Minchah:                                             5:15  PM

Shabbos Ends:                                 6:47  PM

This week’s Shabbos Mevarchim  Chulent Kiddush is being sponsored by Erik and Young Mi Lassar in honor of long time Giants fans Joey Eckstein and Neal Wohlmuth. Their many years of dedication has been an inspiration to us all.

Upcoming classes

1.        Sunday at 8:45 AM: Coffee and learning with Rabbi Strulowitz.

2.        Monday Night at 7:45 PM: Rabbi Traub’s Talmud class,

3.        Tuesday at 8:00 PM: Beginner’s Talmud with R’Strulowitz

4. Tuesday at 7:30 PM: Hebrew Crash Course with Ava Brand

5.        Wednesday Night at 8 PM: Tonight: “The soul, the afterlife and reincarnation”


Community News

  1. 2011 AIPAC Dinner

Be a part of the largest pro-Israel political event in San Francisco. Join thousands of activists, students, elected officials and community leaders as we show our support for the U.S.-Israel relationship.

Tuesday, December 14, 2010
The Fairmont San Francisco
950 Mason Street, San Francisco

Reception 5:00 PM
Dinner & Program 6:00 PM
All Dietary Laws Strictly Observed

To register by phone, call 888-284-9078
The Registration Deadline is December 3, 2010

  1. American Friends of Likud

American Friends of Likud     

Reuven Kahane


Leonard J. Atlas

Invite you to an Insiders briefing

"Peace process & Election Results"

American Likud Director  * Aaron Harow

Jerusalem Post Diplomatic Correspondent  * Herb Keinon

Aipac Regional Director    *  Zack Bodner

Wednesday November 3, 2010 *  8 PM  Amba  Restaurant

6464 Moraga Avenue, Oakland *  (Montclair Village)

Music  * Israeli appetizers

Strictly kosher • No solicitation •


  1. Cheddar Cheese Fundraiser

We are again taking orders for the wonderful Cabot Creamery Sharp Cheddar Cheese. This time the project benefits Cong. Adath Israel.

Orders are due by November 8th. Please order enough to keep you until Pesach when we will order again.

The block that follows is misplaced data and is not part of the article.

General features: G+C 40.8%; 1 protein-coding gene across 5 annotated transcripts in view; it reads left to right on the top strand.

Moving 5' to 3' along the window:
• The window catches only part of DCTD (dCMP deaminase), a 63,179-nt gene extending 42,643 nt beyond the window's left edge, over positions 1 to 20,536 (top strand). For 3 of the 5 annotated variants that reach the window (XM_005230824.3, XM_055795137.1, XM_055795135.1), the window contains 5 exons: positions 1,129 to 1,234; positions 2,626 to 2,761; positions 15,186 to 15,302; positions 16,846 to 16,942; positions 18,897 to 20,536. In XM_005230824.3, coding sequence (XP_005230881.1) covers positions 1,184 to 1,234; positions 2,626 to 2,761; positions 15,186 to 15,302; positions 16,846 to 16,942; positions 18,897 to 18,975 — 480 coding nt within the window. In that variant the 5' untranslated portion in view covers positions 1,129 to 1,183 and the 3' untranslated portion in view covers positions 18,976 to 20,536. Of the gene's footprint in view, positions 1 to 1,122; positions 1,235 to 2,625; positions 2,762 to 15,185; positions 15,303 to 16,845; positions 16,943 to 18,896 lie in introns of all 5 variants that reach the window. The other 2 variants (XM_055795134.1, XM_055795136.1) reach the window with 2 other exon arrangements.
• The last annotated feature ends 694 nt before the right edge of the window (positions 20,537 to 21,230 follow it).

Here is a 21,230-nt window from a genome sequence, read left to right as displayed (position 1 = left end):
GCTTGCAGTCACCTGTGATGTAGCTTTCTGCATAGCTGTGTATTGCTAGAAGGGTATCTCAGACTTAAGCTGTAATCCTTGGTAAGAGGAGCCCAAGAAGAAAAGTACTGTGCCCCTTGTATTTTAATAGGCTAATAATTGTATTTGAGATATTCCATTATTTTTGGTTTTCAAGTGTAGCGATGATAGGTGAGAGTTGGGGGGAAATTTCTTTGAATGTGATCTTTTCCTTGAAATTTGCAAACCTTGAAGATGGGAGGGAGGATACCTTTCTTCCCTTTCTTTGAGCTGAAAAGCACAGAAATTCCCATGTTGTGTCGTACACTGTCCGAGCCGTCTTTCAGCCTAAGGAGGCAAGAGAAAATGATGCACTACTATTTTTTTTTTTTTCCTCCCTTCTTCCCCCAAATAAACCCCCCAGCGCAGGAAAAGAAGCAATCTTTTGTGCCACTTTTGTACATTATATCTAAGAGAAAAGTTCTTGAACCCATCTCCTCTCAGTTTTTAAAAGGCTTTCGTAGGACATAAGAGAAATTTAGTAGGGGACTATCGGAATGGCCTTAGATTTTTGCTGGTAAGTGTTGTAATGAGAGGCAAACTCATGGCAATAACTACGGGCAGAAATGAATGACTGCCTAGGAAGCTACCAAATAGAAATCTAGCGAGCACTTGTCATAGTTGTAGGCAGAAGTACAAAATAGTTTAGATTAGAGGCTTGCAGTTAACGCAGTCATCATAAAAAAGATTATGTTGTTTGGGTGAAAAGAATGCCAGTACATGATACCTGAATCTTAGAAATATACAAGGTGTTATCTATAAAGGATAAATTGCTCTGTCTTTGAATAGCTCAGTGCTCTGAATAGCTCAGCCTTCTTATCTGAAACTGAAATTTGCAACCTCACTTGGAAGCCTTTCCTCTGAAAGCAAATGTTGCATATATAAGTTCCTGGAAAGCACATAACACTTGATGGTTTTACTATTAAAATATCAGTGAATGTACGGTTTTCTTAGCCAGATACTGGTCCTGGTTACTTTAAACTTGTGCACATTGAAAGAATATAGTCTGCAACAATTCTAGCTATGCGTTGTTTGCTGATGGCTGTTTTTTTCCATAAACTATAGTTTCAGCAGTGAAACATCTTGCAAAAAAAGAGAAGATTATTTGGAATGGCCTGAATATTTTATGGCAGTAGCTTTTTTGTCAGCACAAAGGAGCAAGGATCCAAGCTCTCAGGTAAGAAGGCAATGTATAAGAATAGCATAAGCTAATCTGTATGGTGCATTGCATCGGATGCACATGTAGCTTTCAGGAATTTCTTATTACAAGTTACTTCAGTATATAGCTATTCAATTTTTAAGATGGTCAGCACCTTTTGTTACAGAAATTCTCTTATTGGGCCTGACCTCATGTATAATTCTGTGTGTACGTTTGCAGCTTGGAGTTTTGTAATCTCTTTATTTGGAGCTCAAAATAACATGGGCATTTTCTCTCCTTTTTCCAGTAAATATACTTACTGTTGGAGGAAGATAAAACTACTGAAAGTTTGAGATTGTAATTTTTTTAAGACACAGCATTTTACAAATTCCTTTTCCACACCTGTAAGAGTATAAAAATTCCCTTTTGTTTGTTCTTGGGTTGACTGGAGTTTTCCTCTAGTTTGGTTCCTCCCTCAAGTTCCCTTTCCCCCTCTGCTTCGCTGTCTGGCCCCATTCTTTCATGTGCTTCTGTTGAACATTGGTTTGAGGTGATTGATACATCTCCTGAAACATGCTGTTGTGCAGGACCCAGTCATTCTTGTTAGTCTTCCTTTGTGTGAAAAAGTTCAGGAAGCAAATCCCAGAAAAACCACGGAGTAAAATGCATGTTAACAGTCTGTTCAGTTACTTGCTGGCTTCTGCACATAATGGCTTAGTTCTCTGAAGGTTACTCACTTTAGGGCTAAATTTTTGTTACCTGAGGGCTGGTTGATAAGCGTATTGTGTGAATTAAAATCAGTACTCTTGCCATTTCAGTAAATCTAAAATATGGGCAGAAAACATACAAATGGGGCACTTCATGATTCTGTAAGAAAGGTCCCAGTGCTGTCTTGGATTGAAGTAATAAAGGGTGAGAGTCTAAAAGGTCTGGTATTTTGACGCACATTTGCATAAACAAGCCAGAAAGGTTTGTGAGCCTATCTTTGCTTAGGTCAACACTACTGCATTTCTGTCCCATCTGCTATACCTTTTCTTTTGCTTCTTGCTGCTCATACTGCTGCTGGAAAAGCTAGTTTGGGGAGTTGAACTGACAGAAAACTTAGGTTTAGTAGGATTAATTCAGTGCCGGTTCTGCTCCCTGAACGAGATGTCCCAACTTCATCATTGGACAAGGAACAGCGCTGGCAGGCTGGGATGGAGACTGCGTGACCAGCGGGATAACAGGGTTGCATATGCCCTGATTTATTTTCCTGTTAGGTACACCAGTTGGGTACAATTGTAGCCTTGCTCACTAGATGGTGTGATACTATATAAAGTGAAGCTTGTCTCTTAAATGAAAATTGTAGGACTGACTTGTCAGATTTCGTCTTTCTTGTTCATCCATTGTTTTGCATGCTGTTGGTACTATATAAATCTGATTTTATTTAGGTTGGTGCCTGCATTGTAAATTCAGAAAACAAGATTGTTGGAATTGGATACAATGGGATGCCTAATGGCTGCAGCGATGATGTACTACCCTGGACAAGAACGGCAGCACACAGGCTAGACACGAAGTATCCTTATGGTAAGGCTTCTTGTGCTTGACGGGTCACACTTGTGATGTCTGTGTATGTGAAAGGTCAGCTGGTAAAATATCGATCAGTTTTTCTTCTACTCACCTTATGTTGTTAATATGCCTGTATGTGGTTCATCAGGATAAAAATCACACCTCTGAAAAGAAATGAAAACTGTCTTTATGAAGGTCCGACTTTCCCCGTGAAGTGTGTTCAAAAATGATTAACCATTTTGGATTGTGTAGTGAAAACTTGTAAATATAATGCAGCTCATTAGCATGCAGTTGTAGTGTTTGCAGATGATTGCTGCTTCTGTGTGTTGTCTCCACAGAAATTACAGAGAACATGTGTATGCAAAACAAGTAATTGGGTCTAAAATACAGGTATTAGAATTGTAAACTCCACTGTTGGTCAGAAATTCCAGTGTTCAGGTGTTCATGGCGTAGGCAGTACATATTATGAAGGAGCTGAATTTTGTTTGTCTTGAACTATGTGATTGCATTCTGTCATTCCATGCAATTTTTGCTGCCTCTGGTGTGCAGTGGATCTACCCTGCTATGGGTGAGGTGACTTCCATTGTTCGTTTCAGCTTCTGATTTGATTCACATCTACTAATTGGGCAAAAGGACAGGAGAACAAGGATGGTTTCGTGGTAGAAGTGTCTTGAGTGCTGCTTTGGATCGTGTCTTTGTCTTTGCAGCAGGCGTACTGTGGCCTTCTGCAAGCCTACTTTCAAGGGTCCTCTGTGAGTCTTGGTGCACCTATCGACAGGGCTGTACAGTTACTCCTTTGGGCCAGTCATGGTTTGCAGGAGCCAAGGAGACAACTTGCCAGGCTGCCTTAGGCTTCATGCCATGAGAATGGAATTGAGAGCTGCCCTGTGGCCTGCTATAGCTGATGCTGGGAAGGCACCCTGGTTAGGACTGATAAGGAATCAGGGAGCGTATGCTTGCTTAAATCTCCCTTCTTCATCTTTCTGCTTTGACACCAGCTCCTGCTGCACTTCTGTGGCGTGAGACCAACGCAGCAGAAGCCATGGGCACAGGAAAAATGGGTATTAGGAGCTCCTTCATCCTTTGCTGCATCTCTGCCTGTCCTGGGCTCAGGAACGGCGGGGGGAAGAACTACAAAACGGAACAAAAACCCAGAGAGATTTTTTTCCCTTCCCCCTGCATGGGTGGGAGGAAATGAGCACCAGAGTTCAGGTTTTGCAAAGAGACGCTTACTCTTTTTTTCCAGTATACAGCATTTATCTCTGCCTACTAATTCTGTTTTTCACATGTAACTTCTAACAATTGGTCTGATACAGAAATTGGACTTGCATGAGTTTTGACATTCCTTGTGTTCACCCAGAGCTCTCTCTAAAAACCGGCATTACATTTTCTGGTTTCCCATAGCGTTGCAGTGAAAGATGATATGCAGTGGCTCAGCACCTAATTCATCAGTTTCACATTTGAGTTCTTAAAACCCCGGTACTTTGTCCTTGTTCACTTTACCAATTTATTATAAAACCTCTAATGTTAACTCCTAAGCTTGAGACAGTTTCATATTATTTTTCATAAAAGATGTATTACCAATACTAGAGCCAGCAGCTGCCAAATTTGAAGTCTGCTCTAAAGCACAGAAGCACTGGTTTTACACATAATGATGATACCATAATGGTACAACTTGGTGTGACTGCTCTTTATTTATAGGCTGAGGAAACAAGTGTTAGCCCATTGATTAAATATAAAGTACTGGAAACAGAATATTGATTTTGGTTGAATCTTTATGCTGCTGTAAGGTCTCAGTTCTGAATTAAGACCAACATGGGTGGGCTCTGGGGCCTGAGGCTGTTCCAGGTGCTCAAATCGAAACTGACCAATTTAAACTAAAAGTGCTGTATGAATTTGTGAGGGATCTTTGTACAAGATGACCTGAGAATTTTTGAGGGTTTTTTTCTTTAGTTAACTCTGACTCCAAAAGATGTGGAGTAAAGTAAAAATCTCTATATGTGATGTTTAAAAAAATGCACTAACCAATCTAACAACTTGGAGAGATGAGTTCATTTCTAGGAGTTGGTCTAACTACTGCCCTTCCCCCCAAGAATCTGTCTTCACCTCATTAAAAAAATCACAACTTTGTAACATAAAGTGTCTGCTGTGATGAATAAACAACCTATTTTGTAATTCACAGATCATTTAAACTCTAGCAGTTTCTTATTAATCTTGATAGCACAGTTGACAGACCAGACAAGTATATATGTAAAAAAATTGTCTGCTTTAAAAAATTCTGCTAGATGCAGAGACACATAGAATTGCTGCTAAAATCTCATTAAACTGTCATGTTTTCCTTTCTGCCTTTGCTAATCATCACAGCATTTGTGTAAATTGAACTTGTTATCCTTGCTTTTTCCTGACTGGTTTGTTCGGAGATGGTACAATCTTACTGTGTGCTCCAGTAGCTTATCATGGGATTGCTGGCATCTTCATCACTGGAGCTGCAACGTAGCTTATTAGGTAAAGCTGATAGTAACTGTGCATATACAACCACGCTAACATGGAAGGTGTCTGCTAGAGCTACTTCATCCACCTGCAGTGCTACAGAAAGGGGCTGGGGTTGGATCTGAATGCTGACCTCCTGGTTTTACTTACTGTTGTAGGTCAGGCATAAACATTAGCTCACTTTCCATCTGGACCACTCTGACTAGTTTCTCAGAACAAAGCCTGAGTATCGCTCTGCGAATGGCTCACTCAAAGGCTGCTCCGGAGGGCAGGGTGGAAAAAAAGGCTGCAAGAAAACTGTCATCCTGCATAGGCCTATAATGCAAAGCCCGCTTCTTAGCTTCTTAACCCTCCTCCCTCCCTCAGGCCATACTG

Of course with good cheese you need great wine. We still have a few cases of the Kiddush Hashem Cellars Syrah. Order now because when it is gone, that is the end of the vintage.

For more information or to place your order contact Ava Brand at Ava at 415-902-0727 or

Send the order form below with check made payable to Cong. Adath Israel 1851 Noriega Street, San Francisco, CA 94122, or click here to pay\

Covenant and Conversation

by Rabbi Jonathan Sachs, Chief Rabbi of the United Kingdom



Toldot 5771

Even before they were born, Jacob and Esau struggled in the womb. They were destined, it seems, to be eternal adversaries. Not only were they were different in character and appearance. They also held different places in their parents’ affections:


The boys grew up, and Esau became a skillful hunter, a man of the open country, while Jacob was a quiet man, staying among the tents. Isaac, who had a taste for wild game, loved Esau, but Rebekah loved Jacob. (Gen. 25: 27-28)


We know why Rebekah loved Jacob. Before the twins were born, the pains Rebekah felt were so great that “she went to inquire of the Lord.” This is what she was told:


"Two nations are in your womb,
and two peoples from within you will be separated;
one people will be stronger than the other,
and the older will serve the younger." (Gen. 25: 23)


It seemed as if G-d were saying that the younger would prevail and carry forward the burden of history, so it was the younger, Jacob, whom she loved.


But why, in that case, did Isaac love Esau?  Did he not know about Rebekah's oracle?  Had she not told him about it?  Besides, did he not know that Esau was wild and impetuous? Can we really take literally the proposition that Isaac loved Esau because “he had a taste for wild game,” as if his affections were determined by his stomach, by the fact that his elder son brought him food he loved? Surely not, when the very future of the covenant was at stake.


The classic answer, given by Rashi, listens closely to the literal text. Esau, says the Torah, “knew how to trap [yode’a tzayid].” Isaac loved him “because entrapment was in his mouth [ki tzayid befiv].” Esau, says Rashi, trapped Isaac by his mouth. Here is Rashi’s comment on the phrase “knew how to trap”: